European Commission Executive Vice-President Frans Timmermans said there is no reason to believe Russia is manipulating the gas market and asserted that the fossil fuel has a future in the energy mix. The EU has nothing against nuclear energy, he added, but also warned it is expensive.
As a severe energy crisis took hold across the world, the European Union apparently changed its stance on fossil fuels and edged closer to endorsing nuclear energy as an acceptable source. European Commission Executive Vice-President Frans Timmermans told bTV there is a place for natural gas in the energy mix and stressed Russia is fulfilling its commitments so that there is no reason to believe the Kremlin is manipulating the market segment.
The European Union’s top official, responsible for the European Green Deal and climate action, was warning until recently that there is no future for fossil fuels.
Coal phaseout is certain, EU would back Bulgarian nuclear power project
In an interview during his visit to Bulgaria, he said the European Commission has nothing against nuclear energy but that it is more expensive. Timmermans went further to claim the administration in Brussels would back the Balkan country if it decides to build nuclear power plant Belene.
People in 30 coal regions in Europe won’t be abandoned, Timmermans promised
“There is no future for coal. More and more countries are adhering to this policy worldwide. However, we need to ensure a better future for people living in mining areas. I am a grandson of two miners,” he reiterated and said the European Commission would analyze Bulgaria’s National Recovery and Resilience Plan and the country’s scenarios for a coal phaseout.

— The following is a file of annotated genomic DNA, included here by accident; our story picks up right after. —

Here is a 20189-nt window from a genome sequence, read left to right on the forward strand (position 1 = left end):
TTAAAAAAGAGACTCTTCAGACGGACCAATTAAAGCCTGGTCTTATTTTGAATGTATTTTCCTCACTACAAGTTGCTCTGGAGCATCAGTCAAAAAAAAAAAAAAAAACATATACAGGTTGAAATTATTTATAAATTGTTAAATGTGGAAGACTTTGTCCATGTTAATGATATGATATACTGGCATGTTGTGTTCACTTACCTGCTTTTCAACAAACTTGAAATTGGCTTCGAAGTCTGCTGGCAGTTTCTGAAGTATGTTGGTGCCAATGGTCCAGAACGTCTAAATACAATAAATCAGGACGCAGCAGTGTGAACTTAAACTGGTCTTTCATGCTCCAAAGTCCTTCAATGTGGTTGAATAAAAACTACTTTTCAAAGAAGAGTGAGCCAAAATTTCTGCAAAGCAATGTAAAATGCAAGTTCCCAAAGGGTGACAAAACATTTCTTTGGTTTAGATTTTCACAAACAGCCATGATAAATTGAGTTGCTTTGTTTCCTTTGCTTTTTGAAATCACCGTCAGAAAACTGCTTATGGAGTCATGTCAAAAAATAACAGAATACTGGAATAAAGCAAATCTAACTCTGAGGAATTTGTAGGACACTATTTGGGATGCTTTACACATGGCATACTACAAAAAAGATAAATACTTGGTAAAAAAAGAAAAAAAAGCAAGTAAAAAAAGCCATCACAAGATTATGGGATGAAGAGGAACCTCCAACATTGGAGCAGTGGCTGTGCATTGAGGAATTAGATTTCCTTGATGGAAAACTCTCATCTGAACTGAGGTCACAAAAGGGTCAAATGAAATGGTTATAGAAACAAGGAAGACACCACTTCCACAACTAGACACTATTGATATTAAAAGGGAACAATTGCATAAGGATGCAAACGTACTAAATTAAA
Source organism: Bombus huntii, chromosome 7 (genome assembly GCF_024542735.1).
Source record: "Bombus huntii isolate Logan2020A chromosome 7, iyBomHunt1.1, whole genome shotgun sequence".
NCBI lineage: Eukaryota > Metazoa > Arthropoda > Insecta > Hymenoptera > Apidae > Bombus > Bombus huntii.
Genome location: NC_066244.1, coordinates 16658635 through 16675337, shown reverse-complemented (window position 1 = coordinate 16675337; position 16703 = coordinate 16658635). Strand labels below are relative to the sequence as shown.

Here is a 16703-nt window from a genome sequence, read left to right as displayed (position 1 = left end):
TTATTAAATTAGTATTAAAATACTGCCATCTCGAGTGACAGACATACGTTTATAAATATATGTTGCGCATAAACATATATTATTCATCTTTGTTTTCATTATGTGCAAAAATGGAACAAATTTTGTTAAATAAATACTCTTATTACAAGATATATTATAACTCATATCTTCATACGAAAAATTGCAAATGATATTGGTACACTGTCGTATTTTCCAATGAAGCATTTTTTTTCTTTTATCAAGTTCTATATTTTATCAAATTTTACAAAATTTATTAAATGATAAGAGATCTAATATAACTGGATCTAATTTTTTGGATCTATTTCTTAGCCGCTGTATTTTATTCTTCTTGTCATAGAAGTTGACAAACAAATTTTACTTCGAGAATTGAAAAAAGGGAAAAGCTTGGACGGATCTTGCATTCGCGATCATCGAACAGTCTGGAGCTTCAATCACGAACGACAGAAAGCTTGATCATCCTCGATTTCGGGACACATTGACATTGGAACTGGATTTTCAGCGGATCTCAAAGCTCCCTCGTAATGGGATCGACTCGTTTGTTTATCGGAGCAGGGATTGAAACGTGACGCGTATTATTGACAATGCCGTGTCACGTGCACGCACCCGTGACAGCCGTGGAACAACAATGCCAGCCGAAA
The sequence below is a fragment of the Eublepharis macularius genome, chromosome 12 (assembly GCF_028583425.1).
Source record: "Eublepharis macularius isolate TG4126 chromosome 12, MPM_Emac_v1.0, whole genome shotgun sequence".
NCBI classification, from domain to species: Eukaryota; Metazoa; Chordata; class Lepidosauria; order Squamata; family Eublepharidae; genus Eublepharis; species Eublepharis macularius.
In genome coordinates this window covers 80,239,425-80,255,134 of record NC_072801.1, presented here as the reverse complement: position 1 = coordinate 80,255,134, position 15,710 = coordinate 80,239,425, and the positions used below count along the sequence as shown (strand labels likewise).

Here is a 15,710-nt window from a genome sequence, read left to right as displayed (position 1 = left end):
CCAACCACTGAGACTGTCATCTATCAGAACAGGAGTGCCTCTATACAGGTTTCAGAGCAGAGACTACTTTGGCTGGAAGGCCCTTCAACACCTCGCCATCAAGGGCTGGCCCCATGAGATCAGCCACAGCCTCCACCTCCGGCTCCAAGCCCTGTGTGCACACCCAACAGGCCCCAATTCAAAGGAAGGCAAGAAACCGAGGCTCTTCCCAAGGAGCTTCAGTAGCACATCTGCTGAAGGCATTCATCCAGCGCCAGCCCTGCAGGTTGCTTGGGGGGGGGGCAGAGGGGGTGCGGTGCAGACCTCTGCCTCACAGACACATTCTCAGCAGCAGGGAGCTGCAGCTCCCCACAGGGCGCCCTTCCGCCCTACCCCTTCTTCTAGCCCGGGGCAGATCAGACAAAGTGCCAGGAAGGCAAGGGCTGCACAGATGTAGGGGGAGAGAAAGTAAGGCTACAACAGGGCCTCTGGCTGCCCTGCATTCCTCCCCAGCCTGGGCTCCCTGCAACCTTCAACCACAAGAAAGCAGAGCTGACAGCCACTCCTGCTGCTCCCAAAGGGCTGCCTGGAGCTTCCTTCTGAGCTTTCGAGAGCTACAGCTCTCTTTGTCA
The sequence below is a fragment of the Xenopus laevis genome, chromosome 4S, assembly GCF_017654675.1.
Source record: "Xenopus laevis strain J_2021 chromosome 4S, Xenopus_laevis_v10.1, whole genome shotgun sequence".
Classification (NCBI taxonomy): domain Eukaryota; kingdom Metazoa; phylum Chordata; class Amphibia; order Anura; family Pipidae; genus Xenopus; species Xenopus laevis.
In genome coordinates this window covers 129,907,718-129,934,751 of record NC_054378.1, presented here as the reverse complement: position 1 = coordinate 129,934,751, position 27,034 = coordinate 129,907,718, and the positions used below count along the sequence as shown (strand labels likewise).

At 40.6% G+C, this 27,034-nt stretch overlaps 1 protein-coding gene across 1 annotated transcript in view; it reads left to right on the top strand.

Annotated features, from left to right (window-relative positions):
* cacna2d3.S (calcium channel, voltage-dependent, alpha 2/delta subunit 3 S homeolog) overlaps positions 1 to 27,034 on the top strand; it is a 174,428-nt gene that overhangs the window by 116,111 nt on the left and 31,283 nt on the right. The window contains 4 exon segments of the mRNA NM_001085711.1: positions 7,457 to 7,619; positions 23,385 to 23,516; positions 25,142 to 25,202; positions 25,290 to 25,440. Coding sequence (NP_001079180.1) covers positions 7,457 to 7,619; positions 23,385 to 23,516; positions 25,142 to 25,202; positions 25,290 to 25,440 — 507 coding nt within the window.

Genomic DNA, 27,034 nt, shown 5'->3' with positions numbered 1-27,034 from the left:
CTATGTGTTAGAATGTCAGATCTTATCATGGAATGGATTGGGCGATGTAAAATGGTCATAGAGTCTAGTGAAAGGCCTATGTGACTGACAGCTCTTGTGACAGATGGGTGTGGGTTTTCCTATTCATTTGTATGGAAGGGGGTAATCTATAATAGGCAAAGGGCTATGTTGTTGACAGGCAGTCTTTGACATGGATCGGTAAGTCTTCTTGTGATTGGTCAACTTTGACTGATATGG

“The longer we wait, it will be more expensive for us,” Timmermans underscored and added flexibility is necessary. He said it is “extremely good news” that the authorities acknowledged it is the right path.
No one to be abandoned, forgotten
There are 30 coal regions in Europe, where they know their long-term future cannot be linked to coal and that the people there need to be trained and retrained, he asserted. “We will ensure that the transition in the coal-producing regions takes place in a fair way, and I promise you I am committed that no one will be abandoned and forgotten,” Timmermans said.
During his stay, the European Commission’s vice-president spoke in Sofia to trade unionists, who protested against a hasty coal exit and warned of nation-wide blackouts and a possible loss of tens of thousands of jobs.
In other news, Energy Community Secretariat Director Janez Kopač said it is irrelevant if gas is from Russia or elsewhere but that it must be traded in a free market. Russia built its Balkan Stream pipeline via Turkey to deliver the fuel to Bulgaria and Serbia and further on to Europe.